What is known about abuse induced trauma?
-have to provide nurturing environment during development otherwise= permanent defects -orphanage kids, sexual abuse in church -Harlow replicated it in monkey= socially maladjusted
What are the 3 pieces of evidence for the abuse induced trauma in children?
1. Time spent in orphanages with conditions of social deprivation correlates with incidence of neurological impairment 2. MRI tractography showing abnormally sparse connections with prefrontal cortex in a healthy child and deprived child (much less) 3. Fearful, timid and withdrawn: a monkey who was reared in isolation from its mother is incapable of normal social and exploratory behaviour
When is the criticial period for normal adult behaviour?
-not when these behaviours are taught or modeled or even seen -much earlier in life -requires tactile-based attachment and nurturing experiences
How is the visual system an example of a learned system?
-visual perception requires experience or learning -it is the learnt present
How do we know that the input from each eye is separated in the LGN and the visual cortex?
-form layers in Visual cortex as well (separated left and right eye) -white= the contralateral black= the non injected eye -need input from both eyes to get depth percetion
Why is depth perception important? (stereopsis)
-get perception of depth up to the length of your arm= helpful with treading needle and other fine visual motor tasks, relies on the inputs going to the right place (still separated etc.) -stereopsis= the ability to detect depth
What was the experiment with a healthy cat and eyes?
-how we get the depth perception
-what if you do not allow info to the visual cortex
-would you get depth perception?
-record activity from cells in V1, looking at lot of neurons, put light on one eye or the other= to see if it is innervated from one eye or both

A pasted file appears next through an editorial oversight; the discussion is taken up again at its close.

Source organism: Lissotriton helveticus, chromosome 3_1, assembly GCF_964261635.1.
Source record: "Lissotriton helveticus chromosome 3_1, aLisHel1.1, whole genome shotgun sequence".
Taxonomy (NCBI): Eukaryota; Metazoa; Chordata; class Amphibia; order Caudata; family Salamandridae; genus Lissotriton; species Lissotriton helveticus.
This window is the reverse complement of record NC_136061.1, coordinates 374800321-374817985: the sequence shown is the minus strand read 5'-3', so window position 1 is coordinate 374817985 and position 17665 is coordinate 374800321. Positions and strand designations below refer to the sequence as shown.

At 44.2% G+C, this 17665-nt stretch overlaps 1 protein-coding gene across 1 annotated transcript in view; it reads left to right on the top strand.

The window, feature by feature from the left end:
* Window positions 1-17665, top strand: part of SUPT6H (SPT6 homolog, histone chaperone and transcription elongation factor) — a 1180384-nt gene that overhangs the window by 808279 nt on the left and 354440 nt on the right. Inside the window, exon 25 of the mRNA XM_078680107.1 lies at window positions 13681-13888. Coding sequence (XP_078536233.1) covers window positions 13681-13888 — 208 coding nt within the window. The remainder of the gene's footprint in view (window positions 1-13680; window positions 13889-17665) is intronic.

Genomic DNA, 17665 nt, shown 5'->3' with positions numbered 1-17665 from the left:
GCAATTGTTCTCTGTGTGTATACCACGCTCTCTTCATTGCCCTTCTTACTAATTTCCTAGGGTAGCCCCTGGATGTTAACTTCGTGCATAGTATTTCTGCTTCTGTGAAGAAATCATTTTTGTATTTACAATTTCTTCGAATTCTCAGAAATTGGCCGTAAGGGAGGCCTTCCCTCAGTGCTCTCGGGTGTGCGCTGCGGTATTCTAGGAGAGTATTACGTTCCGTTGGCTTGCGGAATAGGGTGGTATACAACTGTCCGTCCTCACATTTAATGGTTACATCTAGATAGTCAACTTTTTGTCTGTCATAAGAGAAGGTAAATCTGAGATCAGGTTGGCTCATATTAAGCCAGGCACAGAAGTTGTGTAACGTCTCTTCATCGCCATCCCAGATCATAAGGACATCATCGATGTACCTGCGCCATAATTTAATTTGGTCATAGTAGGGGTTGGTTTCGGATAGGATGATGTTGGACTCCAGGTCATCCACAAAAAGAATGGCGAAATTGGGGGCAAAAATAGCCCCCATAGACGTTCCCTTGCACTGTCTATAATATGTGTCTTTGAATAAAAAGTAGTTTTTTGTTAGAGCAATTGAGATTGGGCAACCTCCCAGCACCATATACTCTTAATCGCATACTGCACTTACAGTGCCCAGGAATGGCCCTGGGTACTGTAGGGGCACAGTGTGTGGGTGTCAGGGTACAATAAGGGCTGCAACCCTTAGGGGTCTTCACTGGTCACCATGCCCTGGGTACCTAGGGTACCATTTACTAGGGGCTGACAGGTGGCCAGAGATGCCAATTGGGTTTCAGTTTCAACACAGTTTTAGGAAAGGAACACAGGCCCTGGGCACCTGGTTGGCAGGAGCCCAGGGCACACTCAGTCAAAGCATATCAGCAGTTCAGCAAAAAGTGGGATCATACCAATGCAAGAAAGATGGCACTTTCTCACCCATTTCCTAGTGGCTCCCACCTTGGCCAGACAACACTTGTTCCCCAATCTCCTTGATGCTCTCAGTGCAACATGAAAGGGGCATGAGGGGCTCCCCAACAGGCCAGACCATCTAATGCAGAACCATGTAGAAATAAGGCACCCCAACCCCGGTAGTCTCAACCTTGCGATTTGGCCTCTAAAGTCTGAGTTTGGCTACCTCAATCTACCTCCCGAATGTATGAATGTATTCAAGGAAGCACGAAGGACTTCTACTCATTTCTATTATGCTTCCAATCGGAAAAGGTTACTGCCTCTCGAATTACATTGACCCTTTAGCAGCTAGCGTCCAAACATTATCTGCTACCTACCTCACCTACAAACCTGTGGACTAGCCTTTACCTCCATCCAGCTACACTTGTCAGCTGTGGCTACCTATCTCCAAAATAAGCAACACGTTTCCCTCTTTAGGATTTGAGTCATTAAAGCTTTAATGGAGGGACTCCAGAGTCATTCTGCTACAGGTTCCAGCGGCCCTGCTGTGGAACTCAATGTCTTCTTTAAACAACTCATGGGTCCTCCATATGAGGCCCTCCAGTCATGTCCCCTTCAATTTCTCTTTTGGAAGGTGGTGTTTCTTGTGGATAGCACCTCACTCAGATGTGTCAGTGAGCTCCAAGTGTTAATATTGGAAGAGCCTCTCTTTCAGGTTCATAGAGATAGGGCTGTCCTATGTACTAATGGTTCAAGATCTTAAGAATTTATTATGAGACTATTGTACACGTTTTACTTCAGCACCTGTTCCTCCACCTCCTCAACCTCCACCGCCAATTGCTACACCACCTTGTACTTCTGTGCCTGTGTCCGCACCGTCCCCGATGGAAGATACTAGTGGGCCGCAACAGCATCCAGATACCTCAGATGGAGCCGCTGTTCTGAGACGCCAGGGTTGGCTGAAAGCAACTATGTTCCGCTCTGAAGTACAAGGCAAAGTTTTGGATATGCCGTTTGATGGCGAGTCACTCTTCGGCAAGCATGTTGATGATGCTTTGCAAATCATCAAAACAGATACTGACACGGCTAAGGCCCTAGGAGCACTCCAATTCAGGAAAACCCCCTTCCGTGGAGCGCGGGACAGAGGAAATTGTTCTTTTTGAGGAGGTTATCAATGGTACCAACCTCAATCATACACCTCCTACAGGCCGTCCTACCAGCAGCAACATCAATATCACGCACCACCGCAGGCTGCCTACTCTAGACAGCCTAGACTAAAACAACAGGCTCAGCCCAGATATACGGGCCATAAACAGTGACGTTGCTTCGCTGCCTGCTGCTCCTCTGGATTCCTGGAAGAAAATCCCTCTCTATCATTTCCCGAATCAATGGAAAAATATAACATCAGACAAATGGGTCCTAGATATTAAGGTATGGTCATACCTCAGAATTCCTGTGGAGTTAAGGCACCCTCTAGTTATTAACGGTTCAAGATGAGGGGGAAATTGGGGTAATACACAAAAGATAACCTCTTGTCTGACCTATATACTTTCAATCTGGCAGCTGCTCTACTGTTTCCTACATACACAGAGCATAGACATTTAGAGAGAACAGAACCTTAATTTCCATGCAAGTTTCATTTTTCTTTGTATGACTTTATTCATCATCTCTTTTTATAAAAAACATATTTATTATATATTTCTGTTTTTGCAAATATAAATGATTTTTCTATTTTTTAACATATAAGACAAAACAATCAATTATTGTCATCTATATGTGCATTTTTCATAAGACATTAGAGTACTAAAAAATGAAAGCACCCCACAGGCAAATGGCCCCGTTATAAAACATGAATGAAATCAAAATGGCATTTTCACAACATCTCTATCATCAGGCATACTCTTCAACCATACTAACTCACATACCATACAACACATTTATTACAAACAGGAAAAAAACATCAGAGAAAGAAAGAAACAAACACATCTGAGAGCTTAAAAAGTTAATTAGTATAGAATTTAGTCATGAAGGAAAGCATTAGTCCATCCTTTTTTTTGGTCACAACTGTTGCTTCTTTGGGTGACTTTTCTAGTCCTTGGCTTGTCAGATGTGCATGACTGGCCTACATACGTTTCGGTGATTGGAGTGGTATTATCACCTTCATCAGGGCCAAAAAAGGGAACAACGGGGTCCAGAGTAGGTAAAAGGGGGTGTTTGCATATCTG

- 1: only contralateral eye input 25 neurons only
-7 the opposite
-most neurons responded to both to a degree
---this is what you need to have stereoptic vision
What was the cat eye experiment when one eye was shut for 2.5 months after birth?
-now one eye closed off for 2.5 months
-then open and see how the neurons respond= all the neurons you find only respond to the ipsilateral eye (the one open the entire time) and never from the other
-requirement to have both open
-NR= some were unresponsive
What was the cat eye experiment when the eye was closed in a mature cat?
-if you clos ethe eye when mature 12-38 months
-almost the same as normal
What was the cat eye experiment when the eye was closed for 3 and for 6 days shortly after birth?
-case B:- 6 days only= and still the entire visual cortex was inactive for one eye
-A: 3 days= some input from one and the other but none from both
-must have input from both eyes to have the system working normally
-so it can compare retinal images and gives us sense of depth
What does this picture show?
A: white input= one eye -black input= the other, equal distribution
B:here animal with one eye closed off= unequal dedication of the visual cortex
What is the difference in neuronal appearance in short term and long term monocular deprivation?